Word of the Day
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Today's Word of the Day means...
verb (used with object)
to support, hold, or bear up from below; bear the weight of, as a structure.
to bear (a burden, charge, etc.).
to undergo, experience, or suffer (injury, loss, etc.); endure without giving way or yielding.
to keep (a person, the mind, the spirits, etc.) from giving way, as under trial or affliction.
to keep up or keep going, as an action or process:
to sustain a conversation.
to supply with food, drink, and other necessities of life.
to provide for (an institution or the like) by furnishing means or funds.
to support (a cause or the like) by aid or approval.
to uphold as valid, just, or correct, as a claim or the person making it:
The judge sustained the lawyer's objection.
to confirm or corroborate, as a statement:
Further investigation sustained my suspicions.
to uphold, equivalent to
combining form of
/səˈsteɪ nɪd li, -ˈsteɪnd-/
Based on the Random House Dictionary, © Random House, Inc. 2014.
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The belief is that no injury was
by either the beat or those on board.
efforts to confront this problem, elite colleges sometimes seem to be compounding it.
The question will be whether growth can be
Remember that fluid mechanics is a useful model for explaining
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Managing fisheries on a
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It is an annual rite that has
wildlife ranging from bears to bald eagles.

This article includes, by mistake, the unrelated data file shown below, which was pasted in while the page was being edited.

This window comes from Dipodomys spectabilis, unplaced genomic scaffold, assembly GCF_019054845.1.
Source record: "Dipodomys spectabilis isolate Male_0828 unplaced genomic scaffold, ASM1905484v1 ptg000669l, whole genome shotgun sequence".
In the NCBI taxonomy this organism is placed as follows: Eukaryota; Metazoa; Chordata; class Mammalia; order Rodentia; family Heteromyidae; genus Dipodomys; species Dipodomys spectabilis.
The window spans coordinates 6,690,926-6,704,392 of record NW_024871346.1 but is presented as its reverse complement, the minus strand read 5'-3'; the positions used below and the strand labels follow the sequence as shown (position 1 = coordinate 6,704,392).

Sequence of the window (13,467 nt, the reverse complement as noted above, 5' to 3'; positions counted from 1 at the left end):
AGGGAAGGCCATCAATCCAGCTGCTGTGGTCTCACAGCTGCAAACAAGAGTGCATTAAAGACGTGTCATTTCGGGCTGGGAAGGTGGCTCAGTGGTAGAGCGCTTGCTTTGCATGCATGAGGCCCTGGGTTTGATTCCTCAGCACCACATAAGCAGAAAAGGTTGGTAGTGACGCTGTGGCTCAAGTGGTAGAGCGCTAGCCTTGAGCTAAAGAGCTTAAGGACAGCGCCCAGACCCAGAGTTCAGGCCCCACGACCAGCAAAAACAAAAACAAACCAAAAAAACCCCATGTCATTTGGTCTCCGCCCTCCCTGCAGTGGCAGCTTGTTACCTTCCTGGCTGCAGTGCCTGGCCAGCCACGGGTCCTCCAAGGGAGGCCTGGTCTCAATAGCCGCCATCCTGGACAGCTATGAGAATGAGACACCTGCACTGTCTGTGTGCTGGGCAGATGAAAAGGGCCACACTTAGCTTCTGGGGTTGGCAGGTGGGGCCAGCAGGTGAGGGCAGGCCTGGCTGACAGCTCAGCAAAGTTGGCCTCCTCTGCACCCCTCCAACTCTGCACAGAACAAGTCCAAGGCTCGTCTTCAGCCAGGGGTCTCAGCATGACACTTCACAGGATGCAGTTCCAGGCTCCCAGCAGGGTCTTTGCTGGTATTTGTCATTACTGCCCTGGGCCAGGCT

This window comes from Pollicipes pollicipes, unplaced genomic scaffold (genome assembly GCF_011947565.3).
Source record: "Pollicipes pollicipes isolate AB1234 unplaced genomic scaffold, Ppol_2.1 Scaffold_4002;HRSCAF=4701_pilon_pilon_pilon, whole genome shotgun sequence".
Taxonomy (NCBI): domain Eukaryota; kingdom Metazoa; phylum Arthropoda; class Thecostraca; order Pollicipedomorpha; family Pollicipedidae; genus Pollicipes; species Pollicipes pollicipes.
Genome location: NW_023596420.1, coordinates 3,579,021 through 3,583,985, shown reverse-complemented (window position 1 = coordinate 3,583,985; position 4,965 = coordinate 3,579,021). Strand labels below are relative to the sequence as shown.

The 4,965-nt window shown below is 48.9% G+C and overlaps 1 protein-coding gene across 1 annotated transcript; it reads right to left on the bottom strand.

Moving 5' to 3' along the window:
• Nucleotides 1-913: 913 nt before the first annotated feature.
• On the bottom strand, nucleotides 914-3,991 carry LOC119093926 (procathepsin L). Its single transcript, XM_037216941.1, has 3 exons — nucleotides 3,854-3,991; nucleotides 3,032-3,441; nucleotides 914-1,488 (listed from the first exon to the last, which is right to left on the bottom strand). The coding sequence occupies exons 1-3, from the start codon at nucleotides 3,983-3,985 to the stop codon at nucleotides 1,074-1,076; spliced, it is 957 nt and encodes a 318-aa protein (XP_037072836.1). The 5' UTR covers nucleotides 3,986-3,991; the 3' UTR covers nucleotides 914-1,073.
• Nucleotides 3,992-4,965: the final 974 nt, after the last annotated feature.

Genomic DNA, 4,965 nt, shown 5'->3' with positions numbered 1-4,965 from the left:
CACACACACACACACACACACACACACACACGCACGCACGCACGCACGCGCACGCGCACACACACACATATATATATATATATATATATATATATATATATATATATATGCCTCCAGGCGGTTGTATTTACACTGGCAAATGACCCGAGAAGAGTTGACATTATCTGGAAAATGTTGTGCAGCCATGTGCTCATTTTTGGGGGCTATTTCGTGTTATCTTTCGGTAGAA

The world is destabilizing faster than it can be
Applicants must have potential to establish a
program of scholarly research and potential for teaching excellence.
Unfortunately, it may be too early to be sanguine about a
recovery in trade and thus in the world economy.
eruptions, ash mixed with melted snow and ice to create dramatic floods called lahars.
British Dictionary definitions for
to hold up under; withstand
to sustain great provocation
to undergo (an injury, loss, etc); suffer
to sustain a broken arm
to maintain or prolong
to sustain a discussion
to support physically from below
to provide for or give support to, esp by supplying necessities
to sustain one's family,
to sustain a charity
to keep up the vitality or courage of
to uphold or affirm the justice or validity of
to sustain a decision
to establish the truth of; confirm
) the prolongation of a note, by playing technique or electronics
C13: via Old French from Latin
to hold up, from
Collins English Dictionary - Complete & Unabridged 2012 Digital Edition
© William Collins Sons & Co. Ltd. 1979, 1986 © HarperCollins
Publishers 1998, 2000, 2003, 2005, 2006, 2007, 2009, 2012
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Word Origin and History for
late 13c., from O.Fr.
"hold up, endure," from L.
"hold up, support, endure," from
"up from below" +
"to hold" (see
Online Etymology Dictionary, © 2010 Douglas Harper
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Word of The Day
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